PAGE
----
Kalia kindled yesterday. She had just one kit again, but she’s getting old. Luna Blue was due on the 8th and nothing, so I think she missed. I was hoping she’d have a big enough litter I could give Kalia another kit to raise so hers wouldn’t be alone, but it looks like a no-go. I’m not sure why Luna missed. The only other time she missed was with Alex when it turned out he was sick. She had a litter of 6 last time. I think it might be Starbuck, but the four week old kits were all fathered by him. That was before the abscess on his shoulder showed up, though. So maybe his immune system is not doing well. I’ve read that can lead to low sperm count in rabbits.

It will be a while before Zander is old enough to sire kits. Leo is still out of commission due to illness and may never recover. We may very well be putting him down the next time my husband comes homes. We do have a four month old buck that could father kits in 2 more months if we kept him, which I wasn’t planning on. He’s very sweet tempered though and does have all of the qualifications for a good meat buck.

I need to make the decision soon on Persephone and Serenity. Persephone is still young, she just doesn’t seem to be shaking this. Serenity is getting old, but I really like her personality and she seems like she is actually recovering. But I have two doe kits right now that are coming up beautifully and maybe it is just time to stop trying to nurse them through this (it has been months) and replace them. One of the doe kits is Serenity’s granddaughter, but there is no off spring from Persephone, which would mean Phoebe’s line would end. Still, there is Piper’s line and Serenity’s line. Maybe I just need to bite the bullet.

If Serenity and Persephone go, that leaves Luna Blue, Serena, and Kalia as white does and Ruby, Firefly, Bonfire, and Cinnabun as red does. Kalia is pretty much too old to give good litter sizes anymore, so that leaves just six production does. I have thought of getting a red buck or a broken red buck. We’ll see. I don’t like just having one working buck, but Zander will be big enough soon enough.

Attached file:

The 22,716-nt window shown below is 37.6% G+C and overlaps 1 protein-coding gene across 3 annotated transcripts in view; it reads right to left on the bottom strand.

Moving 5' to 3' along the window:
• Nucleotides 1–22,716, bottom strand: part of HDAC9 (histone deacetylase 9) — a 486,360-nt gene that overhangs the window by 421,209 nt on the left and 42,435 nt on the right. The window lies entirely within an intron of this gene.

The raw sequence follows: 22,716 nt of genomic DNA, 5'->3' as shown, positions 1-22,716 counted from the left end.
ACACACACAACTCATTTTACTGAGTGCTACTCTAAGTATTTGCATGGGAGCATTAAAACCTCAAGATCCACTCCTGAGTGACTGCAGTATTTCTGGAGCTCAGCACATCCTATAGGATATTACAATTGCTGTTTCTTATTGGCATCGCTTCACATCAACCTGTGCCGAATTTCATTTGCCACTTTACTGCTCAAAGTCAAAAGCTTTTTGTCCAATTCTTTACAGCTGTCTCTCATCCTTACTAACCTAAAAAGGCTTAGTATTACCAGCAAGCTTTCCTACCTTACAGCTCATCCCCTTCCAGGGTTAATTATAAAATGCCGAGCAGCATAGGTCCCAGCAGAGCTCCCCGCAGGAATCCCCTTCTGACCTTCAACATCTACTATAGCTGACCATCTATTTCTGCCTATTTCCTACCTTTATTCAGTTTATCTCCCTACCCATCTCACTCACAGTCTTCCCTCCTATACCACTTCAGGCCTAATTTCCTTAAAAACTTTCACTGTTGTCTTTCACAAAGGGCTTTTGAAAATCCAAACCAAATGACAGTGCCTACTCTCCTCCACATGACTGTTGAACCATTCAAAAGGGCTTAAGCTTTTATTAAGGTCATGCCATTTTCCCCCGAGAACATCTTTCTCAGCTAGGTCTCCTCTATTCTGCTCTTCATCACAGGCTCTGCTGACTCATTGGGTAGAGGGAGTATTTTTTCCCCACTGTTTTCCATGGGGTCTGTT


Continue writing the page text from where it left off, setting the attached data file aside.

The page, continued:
On the garden front everything is growing well. Almost everything is planted, I am just waiting on cantaloupe for hotter days. We are having a very warm, very good start to the gardening season and I am already harvesting kale, chard, chives, oregano, sorrel, blood-veined sorrel, pak choi, and three types of lettuce. I should not have to buy any greens until October and November at this rate unless the lettuce bolts. The tomato plants are really taking off. Two of the ones in the house are ready for me to start hardening them off for transplant. I will have one Opalka and one Lillian’s Yellow Heirloom for sure. The basil I cloned is doing well, also. This is the first time I have ever cloned basil, so I am happy it worked.

Gina still has not fully recovered from her injuries. She spends a lot of time resting in the nesting box. She hasn’t laid eggs since she got hurt. Turkey eggs are my favorite, but what are you going to do? Her feathers are finally coming back in along her back. It looks terrible, but not as bad as raw skin looked. At least the hawk has moved on. I think George hurt him pretty bad when he tried to protect Gina.

Wade has a hurt leg, too. We caged him for 3 days to force him to rest, but let him into the coop with the rest of the ducks at night. He is walking better, but still limping and still holding one leg up when he stands. No signs of bumblefoot and it seems more like a leg injury than a foot injury. If it starts getting worse again, I will cage him for a full week. But it is hard on him, being a flock animal. He wants to follow the rest of the ducks around. They do stay with his cage part of the day, but it makes him sad when they go away to other parts of the yard and he can’t follow.